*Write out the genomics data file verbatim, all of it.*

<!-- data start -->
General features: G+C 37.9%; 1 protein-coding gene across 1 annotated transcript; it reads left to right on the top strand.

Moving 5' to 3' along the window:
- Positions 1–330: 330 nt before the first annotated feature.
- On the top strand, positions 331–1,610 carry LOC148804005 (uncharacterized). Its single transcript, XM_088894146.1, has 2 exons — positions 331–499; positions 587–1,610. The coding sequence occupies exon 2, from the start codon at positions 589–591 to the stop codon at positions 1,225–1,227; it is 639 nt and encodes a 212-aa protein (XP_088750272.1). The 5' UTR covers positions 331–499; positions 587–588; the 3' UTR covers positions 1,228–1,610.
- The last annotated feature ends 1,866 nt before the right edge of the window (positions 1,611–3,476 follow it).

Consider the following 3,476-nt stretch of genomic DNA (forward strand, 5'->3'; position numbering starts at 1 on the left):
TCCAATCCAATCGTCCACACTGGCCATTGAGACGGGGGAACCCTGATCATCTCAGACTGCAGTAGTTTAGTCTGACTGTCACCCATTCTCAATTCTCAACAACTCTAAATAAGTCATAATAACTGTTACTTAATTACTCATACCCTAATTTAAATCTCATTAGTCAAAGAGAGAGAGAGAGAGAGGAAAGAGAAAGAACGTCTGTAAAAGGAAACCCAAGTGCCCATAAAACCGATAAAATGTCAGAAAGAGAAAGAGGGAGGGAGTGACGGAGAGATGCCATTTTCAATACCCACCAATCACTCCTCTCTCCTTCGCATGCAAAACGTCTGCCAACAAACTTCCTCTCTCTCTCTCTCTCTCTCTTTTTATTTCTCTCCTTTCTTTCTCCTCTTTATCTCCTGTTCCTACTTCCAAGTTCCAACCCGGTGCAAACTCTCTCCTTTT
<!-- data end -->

General features: G+C 37.9%; 1 protein-coding gene across 1 annotated transcript; it reads left to right on the top strand.

Moving 5' to 3' along the window:
- Positions 1–330: 330 nt before the first annotated feature.
- On the top strand, positions 331–1,610 carry LOC148804005 (uncharacterized). Its single transcript, XM_088894146.1, has 2 exons — positions 331–499; positions 587–1,610. The coding sequence occupies exon 2, from the start codon at positions 589–591 to the stop codon at positions 1,225–1,227; it is 639 nt and encodes a 212-aa protein (XP_088750272.1). The 5' UTR covers positions 331–499; positions 587–588; the 3' UTR covers positions 1,228–1,610.
- The last annotated feature ends 1,866 nt before the right edge of the window (positions 1,611–3,476 follow it).

Consider the following 3,476-nt stretch of genomic DNA (forward strand, 5'->3'; position numbering starts at 1 on the left):
TCCAATCCAATCGTCCACACTGGCCATTGAGACGGGGGAACCCTGATCATCTCAGACTGCAGTAGTTTAGTCTGACTGTCACCCATTCTCAATTCTCAACAACTCTAAATAAGTCATAATAACTGTTACTTAATTACTCATACCCTAATTTAAATCTCATTAGTCAAAGAGAGAGAGAGAGAGAGGAAAGAGAAAGAACGTCTGTAAAAGGAAACCCAAGTGCCCATAAAACCGATAAAATGTCAGAAAGAGAAAGAGGGAGGGAGTGACGGAGAGATGCCATTTTCAATACCCACCAATCACTCCTCTCTCCTTCGCATGCAAAACGTCTGCCAACAAACTTCCTCTCTCTCTCTCTCTCTCTCTTTTTATTTCTCTCCTTTCTTTCTCCTCTTTATCTCCTGTTCCTACTTCCAAGTTCCAACCCGGTGCAAACTCTCTCCTTTT